Perception holds that the United States has best possible health care and the days of fearing pregnancy are a thing of the past. To be fair, Maternal Mortality is rare, just 11 women in 100,000 pregnancies back in 2005. But it’s on the rise. A new report sponsored by the California Department of Health shows that the incident of Maternal Mortality has steadily grown over the past decade, rising to about 17 people in 100,000 in 2006. Statistically, it is safer for women in Poland, Croatia, Italy and Canada to give birth than it is here in the U.S. While there are a number of factors, including hemorrhage, deep-vein thrombosis, blood clots, and underlying cardiac disease, much of the risk is connected to C-sections. Dr. Mark Chassin, president of the Joint Commission, says that “as many as half of those deaths are preventable.”
One contributing factor is that more obese women are becoming pregnant — about 20 percent of all pregnant women in the U.S. these days are obese. Obesity, a danger in and of itself, becomes an even more problematic during pregnancy. What’s more, the obesity often suggests that a C-section is in order… which leads to the next cause for concern.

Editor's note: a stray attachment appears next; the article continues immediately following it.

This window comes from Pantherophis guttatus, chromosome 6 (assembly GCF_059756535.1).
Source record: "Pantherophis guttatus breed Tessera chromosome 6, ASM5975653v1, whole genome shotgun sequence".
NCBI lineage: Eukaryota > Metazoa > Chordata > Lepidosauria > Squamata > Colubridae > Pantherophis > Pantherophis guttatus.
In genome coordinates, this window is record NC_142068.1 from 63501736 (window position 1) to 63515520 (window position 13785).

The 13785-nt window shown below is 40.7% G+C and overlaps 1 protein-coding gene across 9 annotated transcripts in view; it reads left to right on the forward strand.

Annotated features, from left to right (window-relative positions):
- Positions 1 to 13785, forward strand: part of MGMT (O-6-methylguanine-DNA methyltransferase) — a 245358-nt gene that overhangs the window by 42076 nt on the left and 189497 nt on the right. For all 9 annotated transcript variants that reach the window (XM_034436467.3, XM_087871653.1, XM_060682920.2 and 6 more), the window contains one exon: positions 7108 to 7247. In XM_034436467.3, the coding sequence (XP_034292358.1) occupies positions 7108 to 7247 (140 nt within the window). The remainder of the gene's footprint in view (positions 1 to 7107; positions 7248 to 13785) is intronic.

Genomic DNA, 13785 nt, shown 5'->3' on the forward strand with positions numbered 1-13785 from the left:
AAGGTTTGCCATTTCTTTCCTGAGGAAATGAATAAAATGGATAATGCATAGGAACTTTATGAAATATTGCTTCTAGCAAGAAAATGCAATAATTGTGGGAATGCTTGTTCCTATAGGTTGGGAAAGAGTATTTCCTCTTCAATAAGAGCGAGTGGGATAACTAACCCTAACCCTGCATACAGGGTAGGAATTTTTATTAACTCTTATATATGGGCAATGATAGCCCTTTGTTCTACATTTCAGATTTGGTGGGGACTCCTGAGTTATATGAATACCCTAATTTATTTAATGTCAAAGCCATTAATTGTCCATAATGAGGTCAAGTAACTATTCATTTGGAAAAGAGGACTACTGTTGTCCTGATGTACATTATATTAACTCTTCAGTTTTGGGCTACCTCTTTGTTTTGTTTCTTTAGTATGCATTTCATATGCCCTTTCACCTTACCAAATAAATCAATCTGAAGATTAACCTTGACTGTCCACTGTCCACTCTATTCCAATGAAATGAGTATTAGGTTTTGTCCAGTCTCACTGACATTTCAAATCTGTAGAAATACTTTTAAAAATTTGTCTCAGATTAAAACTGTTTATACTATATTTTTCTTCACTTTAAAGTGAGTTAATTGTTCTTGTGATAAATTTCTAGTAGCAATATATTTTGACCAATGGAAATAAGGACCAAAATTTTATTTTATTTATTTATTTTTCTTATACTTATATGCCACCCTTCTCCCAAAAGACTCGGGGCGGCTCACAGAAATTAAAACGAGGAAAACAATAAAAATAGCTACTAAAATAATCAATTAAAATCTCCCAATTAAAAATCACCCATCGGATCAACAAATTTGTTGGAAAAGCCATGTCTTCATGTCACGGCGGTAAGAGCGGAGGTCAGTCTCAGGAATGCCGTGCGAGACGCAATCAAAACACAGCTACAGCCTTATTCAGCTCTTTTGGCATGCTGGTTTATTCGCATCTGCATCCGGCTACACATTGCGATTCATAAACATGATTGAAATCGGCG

The CDC’s figures suggest that 31 percent of the mothers who died had chosen to have a C-section. What is in question is whether that was an actual preference or a policy decision. Studies consistently demonstrate higher mortality rates as a result of C-section deliveries — especially when the woman has had multiple C-sections. The mother herself may not prefer the C-section but many hospitals mandate C-sections for women who have had them before: even when this policy can increase the risk factors for the expectant mother and there may be no specific reason why the mother cannot deliver naturally
If C-sections are more dangerous, and multiple C-sections create an even higher risk, why would hospital policies require that a woman who has had a C-section before deliver by C-section again? When a standard policy contradicts patient safety, it seems clear that the policy must be modified.
Health care reform isn’t just a problem for the government. We, health care providers and patients, must take proactive steps to reform our health care systems; even when these steps mean questioning standard policies.